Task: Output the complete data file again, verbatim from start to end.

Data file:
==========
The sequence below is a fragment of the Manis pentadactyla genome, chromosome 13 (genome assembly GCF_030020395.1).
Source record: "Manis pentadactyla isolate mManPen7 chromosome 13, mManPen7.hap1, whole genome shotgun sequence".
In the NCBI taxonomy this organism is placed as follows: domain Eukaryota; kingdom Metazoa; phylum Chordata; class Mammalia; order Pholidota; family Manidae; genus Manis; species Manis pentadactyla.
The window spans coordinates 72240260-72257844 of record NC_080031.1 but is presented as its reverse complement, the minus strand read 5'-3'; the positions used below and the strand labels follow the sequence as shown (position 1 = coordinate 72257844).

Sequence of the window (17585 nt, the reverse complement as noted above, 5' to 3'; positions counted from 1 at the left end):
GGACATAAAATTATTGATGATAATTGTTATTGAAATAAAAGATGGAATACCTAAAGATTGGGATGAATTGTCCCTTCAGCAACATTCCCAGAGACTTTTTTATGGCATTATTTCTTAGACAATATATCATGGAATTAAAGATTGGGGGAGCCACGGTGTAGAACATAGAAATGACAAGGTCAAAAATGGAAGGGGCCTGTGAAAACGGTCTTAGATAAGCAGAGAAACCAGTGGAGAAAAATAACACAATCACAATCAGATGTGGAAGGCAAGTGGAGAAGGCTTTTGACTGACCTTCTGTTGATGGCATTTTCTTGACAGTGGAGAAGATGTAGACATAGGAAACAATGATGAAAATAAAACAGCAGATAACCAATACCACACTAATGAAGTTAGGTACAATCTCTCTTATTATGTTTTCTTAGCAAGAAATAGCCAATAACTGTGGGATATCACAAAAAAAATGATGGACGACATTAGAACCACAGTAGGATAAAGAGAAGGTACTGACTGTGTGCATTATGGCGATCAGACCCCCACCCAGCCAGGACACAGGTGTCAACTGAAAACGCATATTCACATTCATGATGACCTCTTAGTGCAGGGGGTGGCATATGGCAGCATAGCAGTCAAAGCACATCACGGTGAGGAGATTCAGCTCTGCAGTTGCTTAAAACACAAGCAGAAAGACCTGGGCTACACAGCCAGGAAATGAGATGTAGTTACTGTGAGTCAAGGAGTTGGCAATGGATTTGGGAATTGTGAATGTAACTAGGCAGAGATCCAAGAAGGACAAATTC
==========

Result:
The sequence below is a fragment of the Manis pentadactyla genome, chromosome 13 (genome assembly GCF_030020395.1).
Source record: "Manis pentadactyla isolate mManPen7 chromosome 13, mManPen7.hap1, whole genome shotgun sequence".
In the NCBI taxonomy this organism is placed as follows: domain Eukaryota; kingdom Metazoa; phylum Chordata; class Mammalia; order Pholidota; family Manidae; genus Manis; species Manis pentadactyla.
The window spans coordinates 72240260-72257844 of record NC_080031.1 but is presented as its reverse complement, the minus strand read 5'-3'; the positions used below and the strand labels follow the sequence as shown (position 1 = coordinate 72257844).

Sequence of the window (17585 nt, the reverse complement as noted above, 5' to 3'; positions counted from 1 at the left end):
GGACATAAAATTATTGATGATAATTGTTATTGAAATAAAAGATGGAATACCTAAAGATTGGGATGAATTGTCCCTTCAGCAACATTCCCAGAGACTTTTTTATGGCATTATTTCTTAGACAATATATCATGGAATTAAAGATTGGGGGAGCCACGGTGTAGAACATAGAAATGACAAGGTCAAAAATGGAAGGGGCCTGTGAAAACGGTCTTAGATAAGCAGAGAAACCAGTGGAGAAAAATAACACAATCACAATCAGATGTGGAAGGCAAGTGGAGAAGGCTTTTGACTGACCTTCTGTTGATGGCATTTTCTTGACAGTGGAGAAGATGTAGACATAGGAAACAATGATGAAAATAAAACAGCAGATAACCAATACCACACTAATGAAGTTAGGTACAATCTCTCTTATTATGTTTTCTTAGCAAGAAATAGCCAATAACTGTGGGATATCACAAAAAAAATGATGGACGACATTAGAACCACAGTAGGATAAAGAGAAGGTACTGACTGTGTGCATTATGGCGATCAGACCCCCACCCAGCCAGGACACAGGTGTCAACTGAAAACGCATATTCACATTCATGATGACCTCTTAGTGCAGGGGGTGGCATATGGCAGCATAGCAGTCAAAGCACATCACGGTGAGGAGATTCAGCTCTGCAGTTGCTTAAAACACAAGCAGAAAGACCTGGGCTACACAGCCAGGAAATGAGATGTAGTTACTGTGAGTCAAGGAGTTGGCAATGGATTTGGGAATTGTGAATGTAACTAGGCAGAGATCCAAGAAGGACAAATTC